The road to hell is paved with good intentions, says the popular proverb. This may be the appropriate description for the situation that developed here following a decision of the municipal attorney to allow construction permits retroactively.

About three years ago, during mayor Uri Lupolianski’s days, municipal attorney Yossi Havilio presented the following proposal: All illegal construction in the city – east and west – would be given a chance to be legalized in order to avoid, as much as possible, the hazards of unsupervised construction and, at the same time, make it easier for residents who had purchased that property in good faith. The main idea was that buildings that had been registered as illegal (as well as added structures to existing buildings) would be submitted by a request to be checked by the legal department of the municipality and then forwarded to the Planning and Construction Committee to be legitimized (including payment of due taxes).

All parties involved – residents, entrepreneurs and elected members of the city council – welcomed the proposal. What Havilio had in mind was an acceptable choice between two impossible options: going on with illegal constructions or forcing unpopular demolitions (and not only in east Jerusalem).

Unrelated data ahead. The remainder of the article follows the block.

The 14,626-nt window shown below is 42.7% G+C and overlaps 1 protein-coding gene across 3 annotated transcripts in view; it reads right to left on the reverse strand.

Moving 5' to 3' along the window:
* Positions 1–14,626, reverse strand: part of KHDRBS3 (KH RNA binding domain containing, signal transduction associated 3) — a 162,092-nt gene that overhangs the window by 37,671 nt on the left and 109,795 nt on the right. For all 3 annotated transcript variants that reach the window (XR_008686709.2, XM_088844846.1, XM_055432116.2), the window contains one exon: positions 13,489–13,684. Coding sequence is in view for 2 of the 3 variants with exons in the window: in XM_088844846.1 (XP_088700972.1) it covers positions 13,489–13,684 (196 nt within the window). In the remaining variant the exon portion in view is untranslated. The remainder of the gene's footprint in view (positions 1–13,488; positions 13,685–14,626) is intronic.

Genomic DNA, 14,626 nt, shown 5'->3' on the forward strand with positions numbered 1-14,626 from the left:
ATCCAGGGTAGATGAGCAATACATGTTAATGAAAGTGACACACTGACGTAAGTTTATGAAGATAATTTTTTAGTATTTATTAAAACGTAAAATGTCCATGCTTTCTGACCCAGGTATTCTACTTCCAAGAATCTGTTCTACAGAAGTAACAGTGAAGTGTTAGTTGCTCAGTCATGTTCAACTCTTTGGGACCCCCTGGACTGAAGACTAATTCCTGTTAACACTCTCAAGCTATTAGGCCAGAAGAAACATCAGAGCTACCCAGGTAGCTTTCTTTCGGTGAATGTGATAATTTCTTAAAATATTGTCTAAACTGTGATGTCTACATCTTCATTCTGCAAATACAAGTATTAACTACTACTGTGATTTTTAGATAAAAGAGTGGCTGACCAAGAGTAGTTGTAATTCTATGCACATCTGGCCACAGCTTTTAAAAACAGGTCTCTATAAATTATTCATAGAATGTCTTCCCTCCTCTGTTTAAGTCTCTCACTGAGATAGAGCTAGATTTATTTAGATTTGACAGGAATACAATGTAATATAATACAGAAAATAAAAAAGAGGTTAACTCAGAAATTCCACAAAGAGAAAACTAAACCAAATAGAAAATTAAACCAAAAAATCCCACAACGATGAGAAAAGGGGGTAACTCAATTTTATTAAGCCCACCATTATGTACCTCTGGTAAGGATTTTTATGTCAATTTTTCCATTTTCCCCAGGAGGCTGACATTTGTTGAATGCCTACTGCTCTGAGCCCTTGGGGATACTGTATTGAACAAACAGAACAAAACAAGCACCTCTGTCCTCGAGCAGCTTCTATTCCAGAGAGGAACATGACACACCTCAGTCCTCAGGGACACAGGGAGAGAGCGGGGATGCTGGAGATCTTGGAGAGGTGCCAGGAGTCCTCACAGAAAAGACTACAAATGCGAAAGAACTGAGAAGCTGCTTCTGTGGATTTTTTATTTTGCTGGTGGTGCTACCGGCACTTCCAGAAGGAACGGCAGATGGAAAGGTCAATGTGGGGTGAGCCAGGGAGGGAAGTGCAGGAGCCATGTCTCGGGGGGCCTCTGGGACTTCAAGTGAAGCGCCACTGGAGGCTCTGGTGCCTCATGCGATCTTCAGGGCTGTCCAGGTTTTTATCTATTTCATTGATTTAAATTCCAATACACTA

Now Havilio is outraged and frustrated. So much so that last week, he sent the Planning Committee a letter, instructing them not to deal with some of the requests submitted, which  had not been submitted to his department for examination first, as they should have been. 

“What Havilio has found out over the last few months,” explained a source close to the committee, “was that quite a few of those involved turned the whole process into a farce. It was as if everything was approved in advance, and the only thing left was a simple formality, far from what Havilio had in mind.” 

In other words, the opportunity the attorney wanted to grant people who admitted they had broken the law and genuinely wanted to correct the situation  was reduced to a token formality. Instead of presenting the committee with a detailed file of the illegal aspects and steps, people just build openly without the required permits and then submit papers to obtain, almost automatically,  the a posteriori authorization stamp, “a kind of winking at the law,” continued the source.

As a result, last week a list of seven cases of illegal construction, which had not been submitted first for approval by the legal department, were rejected from the committee’s agenda.
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